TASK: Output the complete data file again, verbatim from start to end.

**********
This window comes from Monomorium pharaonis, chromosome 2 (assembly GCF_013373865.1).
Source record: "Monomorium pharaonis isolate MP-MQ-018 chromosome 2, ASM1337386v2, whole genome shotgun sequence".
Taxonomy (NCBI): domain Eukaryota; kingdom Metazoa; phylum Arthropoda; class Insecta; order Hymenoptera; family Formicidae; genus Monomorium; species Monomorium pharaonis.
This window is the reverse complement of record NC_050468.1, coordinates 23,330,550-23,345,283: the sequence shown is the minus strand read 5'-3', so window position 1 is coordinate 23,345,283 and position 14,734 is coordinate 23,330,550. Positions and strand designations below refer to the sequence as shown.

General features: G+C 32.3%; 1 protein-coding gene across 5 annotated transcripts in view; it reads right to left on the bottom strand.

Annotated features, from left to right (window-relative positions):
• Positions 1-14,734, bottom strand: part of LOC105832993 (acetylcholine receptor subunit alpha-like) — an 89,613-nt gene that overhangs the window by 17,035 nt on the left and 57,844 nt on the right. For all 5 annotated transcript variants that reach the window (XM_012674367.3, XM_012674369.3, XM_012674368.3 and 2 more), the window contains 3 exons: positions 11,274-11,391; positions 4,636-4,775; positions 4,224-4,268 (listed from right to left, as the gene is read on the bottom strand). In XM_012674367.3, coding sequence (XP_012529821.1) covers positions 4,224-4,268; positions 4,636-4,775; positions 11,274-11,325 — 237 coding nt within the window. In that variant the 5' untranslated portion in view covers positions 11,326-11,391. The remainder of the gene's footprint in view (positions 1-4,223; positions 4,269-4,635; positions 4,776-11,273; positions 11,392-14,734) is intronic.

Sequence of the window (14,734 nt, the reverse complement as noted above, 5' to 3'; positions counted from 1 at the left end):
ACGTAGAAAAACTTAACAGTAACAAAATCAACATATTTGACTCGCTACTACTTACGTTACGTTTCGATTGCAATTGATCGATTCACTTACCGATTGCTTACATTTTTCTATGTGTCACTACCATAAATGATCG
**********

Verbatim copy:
This window comes from Monomorium pharaonis, chromosome 2 (assembly GCF_013373865.1).
Source record: "Monomorium pharaonis isolate MP-MQ-018 chromosome 2, ASM1337386v2, whole genome shotgun sequence".
Taxonomy (NCBI): domain Eukaryota; kingdom Metazoa; phylum Arthropoda; class Insecta; order Hymenoptera; family Formicidae; genus Monomorium; species Monomorium pharaonis.
This window is the reverse complement of record NC_050468.1, coordinates 23,330,550-23,345,283: the sequence shown is the minus strand read 5'-3', so window position 1 is coordinate 23,345,283 and position 14,734 is coordinate 23,330,550. Positions and strand designations below refer to the sequence as shown.

General features: G+C 32.3%; 1 protein-coding gene across 5 annotated transcripts in view; it reads right to left on the bottom strand.

Annotated features, from left to right (window-relative positions):
• Positions 1-14,734, bottom strand: part of LOC105832993 (acetylcholine receptor subunit alpha-like) — an 89,613-nt gene that overhangs the window by 17,035 nt on the left and 57,844 nt on the right. For all 5 annotated transcript variants that reach the window (XM_012674367.3, XM_012674369.3, XM_012674368.3 and 2 more), the window contains 3 exons: positions 11,274-11,391; positions 4,636-4,775; positions 4,224-4,268 (listed from right to left, as the gene is read on the bottom strand). In XM_012674367.3, coding sequence (XP_012529821.1) covers positions 4,224-4,268; positions 4,636-4,775; positions 11,274-11,325 — 237 coding nt within the window. In that variant the 5' untranslated portion in view covers positions 11,326-11,391. The remainder of the gene's footprint in view (positions 1-4,223; positions 4,269-4,635; positions 4,776-11,273; positions 11,392-14,734) is intronic.

Sequence of the window (14,734 nt, the reverse complement as noted above, 5' to 3'; positions counted from 1 at the left end):
ACGTAGAAAAACTTAACAGTAACAAAATCAACATATTTGACTCGCTACTACTTACGTTACGTTTCGATTGCAATTGATCGATTCACTTACCGATTGCTTACATTTTTCTATGTGTCACTACCATAAATGATCG